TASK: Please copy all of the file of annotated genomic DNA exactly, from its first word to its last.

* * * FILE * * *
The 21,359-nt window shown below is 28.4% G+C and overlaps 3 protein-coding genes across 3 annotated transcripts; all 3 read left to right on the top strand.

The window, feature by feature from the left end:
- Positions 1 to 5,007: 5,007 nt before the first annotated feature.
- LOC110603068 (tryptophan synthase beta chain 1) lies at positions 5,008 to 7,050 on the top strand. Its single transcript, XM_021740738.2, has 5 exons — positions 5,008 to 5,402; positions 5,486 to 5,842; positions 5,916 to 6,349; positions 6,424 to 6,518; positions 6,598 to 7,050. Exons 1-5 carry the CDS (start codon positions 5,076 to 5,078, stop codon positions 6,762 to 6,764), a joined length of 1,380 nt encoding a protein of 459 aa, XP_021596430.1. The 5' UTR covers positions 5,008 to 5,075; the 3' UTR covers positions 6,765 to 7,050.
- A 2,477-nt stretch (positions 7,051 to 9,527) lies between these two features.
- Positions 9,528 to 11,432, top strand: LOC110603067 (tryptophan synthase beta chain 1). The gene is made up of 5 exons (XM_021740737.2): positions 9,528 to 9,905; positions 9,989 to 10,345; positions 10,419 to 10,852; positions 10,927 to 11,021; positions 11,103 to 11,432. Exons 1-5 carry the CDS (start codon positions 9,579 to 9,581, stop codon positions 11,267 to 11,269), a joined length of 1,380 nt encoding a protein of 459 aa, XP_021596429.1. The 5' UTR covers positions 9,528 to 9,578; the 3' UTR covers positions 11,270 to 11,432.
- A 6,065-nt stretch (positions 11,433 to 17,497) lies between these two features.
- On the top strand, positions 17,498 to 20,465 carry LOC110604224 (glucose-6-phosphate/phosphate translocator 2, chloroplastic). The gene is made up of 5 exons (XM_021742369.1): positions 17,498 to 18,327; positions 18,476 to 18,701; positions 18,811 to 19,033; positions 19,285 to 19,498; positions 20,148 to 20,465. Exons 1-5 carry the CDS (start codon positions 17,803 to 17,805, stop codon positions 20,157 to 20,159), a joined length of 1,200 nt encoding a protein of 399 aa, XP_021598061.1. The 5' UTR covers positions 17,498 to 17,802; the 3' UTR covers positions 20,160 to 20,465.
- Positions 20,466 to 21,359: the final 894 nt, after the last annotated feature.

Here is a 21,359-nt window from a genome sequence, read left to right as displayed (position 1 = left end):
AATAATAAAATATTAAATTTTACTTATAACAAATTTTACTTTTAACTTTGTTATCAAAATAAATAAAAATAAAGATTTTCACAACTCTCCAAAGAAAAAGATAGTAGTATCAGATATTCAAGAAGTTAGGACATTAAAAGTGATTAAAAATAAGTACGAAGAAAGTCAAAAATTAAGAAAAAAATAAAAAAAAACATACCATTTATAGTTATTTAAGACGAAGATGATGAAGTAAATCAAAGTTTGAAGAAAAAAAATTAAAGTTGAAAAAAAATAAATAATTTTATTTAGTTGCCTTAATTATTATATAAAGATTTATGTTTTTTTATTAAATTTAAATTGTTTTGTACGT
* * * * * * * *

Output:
The 21,359-nt window shown below is 28.4% G+C and overlaps 3 protein-coding genes across 3 annotated transcripts; all 3 read left to right on the top strand.

The window, feature by feature from the left end:
- Positions 1 to 5,007: 5,007 nt before the first annotated feature.
- LOC110603068 (tryptophan synthase beta chain 1) lies at positions 5,008 to 7,050 on the top strand. Its single transcript, XM_021740738.2, has 5 exons — positions 5,008 to 5,402; positions 5,486 to 5,842; positions 5,916 to 6,349; positions 6,424 to 6,518; positions 6,598 to 7,050. Exons 1-5 carry the CDS (start codon positions 5,076 to 5,078, stop codon positions 6,762 to 6,764), a joined length of 1,380 nt encoding a protein of 459 aa, XP_021596430.1. The 5' UTR covers positions 5,008 to 5,075; the 3' UTR covers positions 6,765 to 7,050.
- A 2,477-nt stretch (positions 7,051 to 9,527) lies between these two features.
- Positions 9,528 to 11,432, top strand: LOC110603067 (tryptophan synthase beta chain 1). The gene is made up of 5 exons (XM_021740737.2): positions 9,528 to 9,905; positions 9,989 to 10,345; positions 10,419 to 10,852; positions 10,927 to 11,021; positions 11,103 to 11,432. Exons 1-5 carry the CDS (start codon positions 9,579 to 9,581, stop codon positions 11,267 to 11,269), a joined length of 1,380 nt encoding a protein of 459 aa, XP_021596429.1. The 5' UTR covers positions 9,528 to 9,578; the 3' UTR covers positions 11,270 to 11,432.
- A 6,065-nt stretch (positions 11,433 to 17,497) lies between these two features.
- On the top strand, positions 17,498 to 20,465 carry LOC110604224 (glucose-6-phosphate/phosphate translocator 2, chloroplastic). The gene is made up of 5 exons (XM_021742369.1): positions 17,498 to 18,327; positions 18,476 to 18,701; positions 18,811 to 19,033; positions 19,285 to 19,498; positions 20,148 to 20,465. Exons 1-5 carry the CDS (start codon positions 17,803 to 17,805, stop codon positions 20,157 to 20,159), a joined length of 1,200 nt encoding a protein of 399 aa, XP_021598061.1. The 5' UTR covers positions 17,498 to 17,802; the 3' UTR covers positions 20,160 to 20,465.
- Positions 20,466 to 21,359: the final 894 nt, after the last annotated feature.

Here is a 21,359-nt window from a genome sequence, read left to right as displayed (position 1 = left end):
AATAATAAAATATTAAATTTTACTTATAACAAATTTTACTTTTAACTTTGTTATCAAAATAAATAAAAATAAAGATTTTCACAACTCTCCAAAGAAAAAGATAGTAGTATCAGATATTCAAGAAGTTAGGACATTAAAAGTGATTAAAAATAAGTACGAAGAAAGTCAAAAATTAAGAAAAAAATAAAAAAAAACATACCATTTATAGTTATTTAAGACGAAGATGATGAAGTAAATCAAAGTTTGAAGAAAAAAAATTAAAGTTGAAAAAAAATAAATAATTTTATTTAGTTGCCTTAATTATTATATAAAGATTTATGTTTTTTTATTAAATTTAAATTGTTTTGTACGT